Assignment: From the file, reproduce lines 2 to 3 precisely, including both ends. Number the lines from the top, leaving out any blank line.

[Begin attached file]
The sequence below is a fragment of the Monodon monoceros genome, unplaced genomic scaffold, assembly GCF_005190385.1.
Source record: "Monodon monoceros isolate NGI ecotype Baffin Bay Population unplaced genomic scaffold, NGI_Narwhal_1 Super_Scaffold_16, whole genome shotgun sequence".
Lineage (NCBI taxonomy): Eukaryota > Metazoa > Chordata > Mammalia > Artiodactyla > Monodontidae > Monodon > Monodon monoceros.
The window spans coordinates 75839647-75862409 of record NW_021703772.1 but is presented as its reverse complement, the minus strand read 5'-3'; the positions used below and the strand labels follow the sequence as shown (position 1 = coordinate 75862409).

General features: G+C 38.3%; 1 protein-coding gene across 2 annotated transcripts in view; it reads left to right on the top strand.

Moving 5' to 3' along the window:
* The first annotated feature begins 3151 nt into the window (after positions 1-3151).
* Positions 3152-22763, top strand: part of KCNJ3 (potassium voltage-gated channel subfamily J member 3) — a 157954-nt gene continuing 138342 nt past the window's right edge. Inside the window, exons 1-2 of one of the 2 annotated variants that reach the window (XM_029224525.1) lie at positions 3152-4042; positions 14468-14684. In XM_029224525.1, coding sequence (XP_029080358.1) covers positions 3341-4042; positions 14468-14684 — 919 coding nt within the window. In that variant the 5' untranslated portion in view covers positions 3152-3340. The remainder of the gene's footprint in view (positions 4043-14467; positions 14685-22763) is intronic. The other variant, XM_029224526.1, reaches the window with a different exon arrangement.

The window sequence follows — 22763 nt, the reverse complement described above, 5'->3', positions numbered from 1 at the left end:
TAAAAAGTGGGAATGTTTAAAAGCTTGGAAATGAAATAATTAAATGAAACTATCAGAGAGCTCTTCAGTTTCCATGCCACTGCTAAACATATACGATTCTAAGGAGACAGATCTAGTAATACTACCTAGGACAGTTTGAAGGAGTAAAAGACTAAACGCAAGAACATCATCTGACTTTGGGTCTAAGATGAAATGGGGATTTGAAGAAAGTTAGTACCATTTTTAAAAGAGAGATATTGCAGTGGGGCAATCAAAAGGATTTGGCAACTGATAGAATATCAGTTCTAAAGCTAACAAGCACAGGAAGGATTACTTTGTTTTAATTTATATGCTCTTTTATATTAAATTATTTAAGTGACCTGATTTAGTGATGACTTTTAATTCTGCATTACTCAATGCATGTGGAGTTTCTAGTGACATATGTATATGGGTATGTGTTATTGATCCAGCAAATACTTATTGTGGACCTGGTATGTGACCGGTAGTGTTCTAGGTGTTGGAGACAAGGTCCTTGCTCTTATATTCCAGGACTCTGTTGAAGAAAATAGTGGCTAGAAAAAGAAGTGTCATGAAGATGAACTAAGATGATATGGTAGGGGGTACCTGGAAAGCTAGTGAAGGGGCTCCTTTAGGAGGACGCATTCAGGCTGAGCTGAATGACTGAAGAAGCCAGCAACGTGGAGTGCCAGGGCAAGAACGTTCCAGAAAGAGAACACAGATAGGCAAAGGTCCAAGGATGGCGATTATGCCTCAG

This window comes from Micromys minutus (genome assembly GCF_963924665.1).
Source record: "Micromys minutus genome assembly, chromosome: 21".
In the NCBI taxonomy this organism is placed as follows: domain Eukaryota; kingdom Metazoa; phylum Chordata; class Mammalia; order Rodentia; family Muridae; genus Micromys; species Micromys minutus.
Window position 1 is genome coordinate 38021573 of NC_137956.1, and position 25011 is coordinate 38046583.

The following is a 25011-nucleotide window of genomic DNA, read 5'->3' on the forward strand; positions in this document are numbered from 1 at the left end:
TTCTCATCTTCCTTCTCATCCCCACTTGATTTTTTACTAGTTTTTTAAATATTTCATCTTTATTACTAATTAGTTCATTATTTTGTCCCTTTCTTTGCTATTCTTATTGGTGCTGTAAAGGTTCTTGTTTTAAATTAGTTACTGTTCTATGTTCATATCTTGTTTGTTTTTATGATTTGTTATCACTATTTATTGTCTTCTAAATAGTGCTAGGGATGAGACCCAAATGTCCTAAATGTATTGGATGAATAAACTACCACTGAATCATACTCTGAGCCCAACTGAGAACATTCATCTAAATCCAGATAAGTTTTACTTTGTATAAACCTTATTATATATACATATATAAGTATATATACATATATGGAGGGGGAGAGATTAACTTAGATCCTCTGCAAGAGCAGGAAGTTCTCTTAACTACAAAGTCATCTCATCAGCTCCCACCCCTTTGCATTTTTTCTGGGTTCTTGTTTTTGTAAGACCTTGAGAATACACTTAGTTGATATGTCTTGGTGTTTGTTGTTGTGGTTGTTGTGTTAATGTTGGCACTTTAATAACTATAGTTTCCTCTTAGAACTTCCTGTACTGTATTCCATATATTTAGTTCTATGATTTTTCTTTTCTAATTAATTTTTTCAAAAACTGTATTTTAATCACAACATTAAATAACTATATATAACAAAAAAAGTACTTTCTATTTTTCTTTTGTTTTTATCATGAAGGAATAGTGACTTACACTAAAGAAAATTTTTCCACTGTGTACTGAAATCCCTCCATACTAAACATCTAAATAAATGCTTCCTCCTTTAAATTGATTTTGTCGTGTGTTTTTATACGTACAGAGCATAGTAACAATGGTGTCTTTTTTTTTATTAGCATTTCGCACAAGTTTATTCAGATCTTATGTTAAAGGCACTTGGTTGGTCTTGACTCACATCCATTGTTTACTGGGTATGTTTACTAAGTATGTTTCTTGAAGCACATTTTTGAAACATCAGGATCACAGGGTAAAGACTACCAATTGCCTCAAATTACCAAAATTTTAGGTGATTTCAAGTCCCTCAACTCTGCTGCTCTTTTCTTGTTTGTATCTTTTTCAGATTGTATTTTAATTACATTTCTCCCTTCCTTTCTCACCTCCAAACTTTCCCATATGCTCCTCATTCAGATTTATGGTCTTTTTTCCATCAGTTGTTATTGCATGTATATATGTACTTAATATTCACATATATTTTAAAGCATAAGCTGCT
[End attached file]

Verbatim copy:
Source record: "Monodon monoceros isolate NGI ecotype Baffin Bay Population unplaced genomic scaffold, NGI_Narwhal_1 Super_Scaffold_16, whole genome shotgun sequence".
Lineage (NCBI taxonomy): Eukaryota > Metazoa > Chordata > Mammalia > Artiodactyla > Monodontidae > Monodon > Monodon monoceros.